Local quarantines: For those who believe that’s unlikely, imagine COVID-19 blowing up in a population-dense area. The most sensible action is quarantine to trace the main vectors of the disease and get a grip on mitigating the spread. Quarantine is the best option.

Flight restrictions: It’s possible that outright flight bans might happen at a certain point. In fact, they probably should be in place with certain countries now. (Why are there still flights to South Korea, for example?) That will affect work, commerce, and travel between nations and will cause frustration and anger to those affected. Better to let them know it’s a possibility.

Food/supply shortages: Did you know that America gets 80 percent of its garlic from China? How about surgical gloves? Yep. Made in China. The Chinese economy has taken a drastic hit already from the virus. As shortages affect American consumers, they might panic. Better to warn them to judiciously buy supplies they need now so they’re not frightened with shipment and supply delays.

Cancelled sporting/entertainment events: It’s inevitable. It’s not a good idea to be packed in a confined space with hundreds of people when attempting to avoid contagion. It’s impossible (or nearly so) to trace the source of disease. Better to avoid the situation and spread. Note the conferences and activities already being canceled around the world.

Warning people that this could happen doesn’t mean that it will happen. It’s just preparing people so they’re not shocked.

Big cities can handle these sorts of crises well, if people are prepared. Houston, through learning the hard way with hurricanes, found a way to communicate to its residents. Houstonians are sensible about sheltering in place and being prepared. They’re methodical, reasoned, and businesslike during these times. Their practicality is well earned. They endured clogged highways, panic buying, and other stupidity due to inexperience and misguided leadership during Hurricane Ike. By contrast, the Hurricane Harvey response by locals was textbook. There were folks (and there always are) who disobeyed and caused other people to be in harm’s way, but that was heavily mitigated by good civic planning and transparent communication and trust between citizens and leadership.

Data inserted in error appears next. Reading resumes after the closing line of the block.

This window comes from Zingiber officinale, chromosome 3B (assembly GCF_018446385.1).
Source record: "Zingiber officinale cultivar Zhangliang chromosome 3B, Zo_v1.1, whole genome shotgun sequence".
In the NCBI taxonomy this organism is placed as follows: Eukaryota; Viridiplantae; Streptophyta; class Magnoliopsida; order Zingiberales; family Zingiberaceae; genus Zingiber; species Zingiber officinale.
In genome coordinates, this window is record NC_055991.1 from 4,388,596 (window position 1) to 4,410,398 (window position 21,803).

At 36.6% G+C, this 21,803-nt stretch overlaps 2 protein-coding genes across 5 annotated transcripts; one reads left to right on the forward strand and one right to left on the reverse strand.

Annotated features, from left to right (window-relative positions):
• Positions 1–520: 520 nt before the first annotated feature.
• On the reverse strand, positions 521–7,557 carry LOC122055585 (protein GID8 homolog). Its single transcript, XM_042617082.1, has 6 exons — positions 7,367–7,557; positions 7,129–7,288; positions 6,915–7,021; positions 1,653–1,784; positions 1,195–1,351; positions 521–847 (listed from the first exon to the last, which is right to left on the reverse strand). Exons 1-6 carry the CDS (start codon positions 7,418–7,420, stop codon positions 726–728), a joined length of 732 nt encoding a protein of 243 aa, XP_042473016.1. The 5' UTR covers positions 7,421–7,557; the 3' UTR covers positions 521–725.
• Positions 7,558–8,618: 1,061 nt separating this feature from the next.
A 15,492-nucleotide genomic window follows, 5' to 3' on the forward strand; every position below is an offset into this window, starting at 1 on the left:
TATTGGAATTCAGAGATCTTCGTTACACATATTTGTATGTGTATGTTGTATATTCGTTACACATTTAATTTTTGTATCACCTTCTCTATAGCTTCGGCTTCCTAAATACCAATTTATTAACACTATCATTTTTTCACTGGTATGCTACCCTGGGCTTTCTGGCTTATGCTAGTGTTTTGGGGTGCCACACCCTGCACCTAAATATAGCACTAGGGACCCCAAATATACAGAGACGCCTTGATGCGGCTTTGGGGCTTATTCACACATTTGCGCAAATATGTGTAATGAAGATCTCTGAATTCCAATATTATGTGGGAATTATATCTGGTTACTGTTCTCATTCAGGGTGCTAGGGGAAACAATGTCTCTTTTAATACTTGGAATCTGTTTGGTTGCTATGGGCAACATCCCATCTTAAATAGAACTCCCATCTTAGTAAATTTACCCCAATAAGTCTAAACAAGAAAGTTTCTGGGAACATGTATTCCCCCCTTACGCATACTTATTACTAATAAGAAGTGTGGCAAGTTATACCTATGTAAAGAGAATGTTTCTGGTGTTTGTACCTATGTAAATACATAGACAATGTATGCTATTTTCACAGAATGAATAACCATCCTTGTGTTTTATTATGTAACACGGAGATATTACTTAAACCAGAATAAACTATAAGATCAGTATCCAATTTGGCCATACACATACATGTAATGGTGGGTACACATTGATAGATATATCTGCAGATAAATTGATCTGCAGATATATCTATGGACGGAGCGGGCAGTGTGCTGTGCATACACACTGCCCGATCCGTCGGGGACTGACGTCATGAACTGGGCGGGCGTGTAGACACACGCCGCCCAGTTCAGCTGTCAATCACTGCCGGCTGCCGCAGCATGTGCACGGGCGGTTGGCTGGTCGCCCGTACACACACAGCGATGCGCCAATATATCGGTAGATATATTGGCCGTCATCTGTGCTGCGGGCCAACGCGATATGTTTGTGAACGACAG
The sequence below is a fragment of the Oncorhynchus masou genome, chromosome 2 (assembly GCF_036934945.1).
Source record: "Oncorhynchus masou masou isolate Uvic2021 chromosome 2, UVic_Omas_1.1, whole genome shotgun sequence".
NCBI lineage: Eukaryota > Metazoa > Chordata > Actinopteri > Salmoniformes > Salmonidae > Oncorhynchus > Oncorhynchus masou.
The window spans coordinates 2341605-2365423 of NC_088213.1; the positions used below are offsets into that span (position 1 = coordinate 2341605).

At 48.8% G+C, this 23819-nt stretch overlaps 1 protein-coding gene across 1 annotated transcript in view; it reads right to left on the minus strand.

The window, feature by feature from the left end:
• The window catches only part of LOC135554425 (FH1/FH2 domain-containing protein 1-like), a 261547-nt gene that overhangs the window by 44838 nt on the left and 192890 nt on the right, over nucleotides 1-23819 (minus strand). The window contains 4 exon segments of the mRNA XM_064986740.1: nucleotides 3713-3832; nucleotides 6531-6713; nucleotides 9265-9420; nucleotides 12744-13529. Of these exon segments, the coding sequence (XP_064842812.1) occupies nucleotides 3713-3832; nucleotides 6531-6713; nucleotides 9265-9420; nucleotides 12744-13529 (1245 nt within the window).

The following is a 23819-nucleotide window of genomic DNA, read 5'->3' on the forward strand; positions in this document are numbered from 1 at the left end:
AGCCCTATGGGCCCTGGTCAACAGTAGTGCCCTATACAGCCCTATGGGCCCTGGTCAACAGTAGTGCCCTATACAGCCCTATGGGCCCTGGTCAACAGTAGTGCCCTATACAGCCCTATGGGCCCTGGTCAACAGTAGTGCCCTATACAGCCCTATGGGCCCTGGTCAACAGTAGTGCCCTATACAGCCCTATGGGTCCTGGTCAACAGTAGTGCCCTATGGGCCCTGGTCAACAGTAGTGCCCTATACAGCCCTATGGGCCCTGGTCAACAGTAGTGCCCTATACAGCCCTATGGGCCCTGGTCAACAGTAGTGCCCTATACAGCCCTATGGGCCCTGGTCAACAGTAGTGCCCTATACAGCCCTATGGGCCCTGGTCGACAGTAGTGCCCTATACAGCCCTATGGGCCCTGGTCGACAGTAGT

Like Houstonians during hurricane season, Americans need to be wise and prepare. There’s no reason to freak out. In fact, having what you needs reduces stress and then you can go about your business without worry.

What should be done to prepare? Think like a hurricane prepper:

  1. Have enough food for three weeks. Patiently buy in bulk over the next few weeks. A little extra here and there.
  2. Have a three-week supply of medicine. Should the epidemic hit your town, you will not want to be going to the hospital or doctor’s office unless you’re deathly ill anyway.
  3. Remember your pets. Get a couple big, cheap bags of food just in case.
  4. Don’t forget paper supplies. There’s no better way to feel uncivilized than trying to survive without TP and personal hygiene products.
  5. Have a communication plan with family, friends, and coworkers. What will be done with grandma at the old folks’ home? Is there a plan?
  6. Cross-train at work. Some people may be sick or might not be able to make it to the office. Have a plan.
  7. Practice good habits now:
    1. Stop touching your face. Practice, practice, practice.
    2. Wash your hands.
    3. Clean shared surfaces religiously.
    4. Stop shaking hands and use antiviral, antibacterial gel after you do.
    5. Don’t share towels.

On the national level, President Trump and his team need to communicate clearly. There needs to be, at minimum, a weekly press conference letting folks know the status of COVID-19 in the United States. This will not cause anxiety. It will relieve it. Calm, measured information beats uninformed hysteria.

For months, the Chinese government hid information, persecuted those who tried to get the truth out, and obfuscated the the threat. And then they were overwhelmed.

America needs to be better than this. Transparency and clear communication will help Americans calmly prepare. Many are quietly doing that already.

COVID-19 is here to stay. It’s all around the world. It’s a pandemic. America will be okay, but Americans need to plan. Government leadership should start talking about it now.

An infection disease expert creates his list.

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Author: Melissa Mackenzie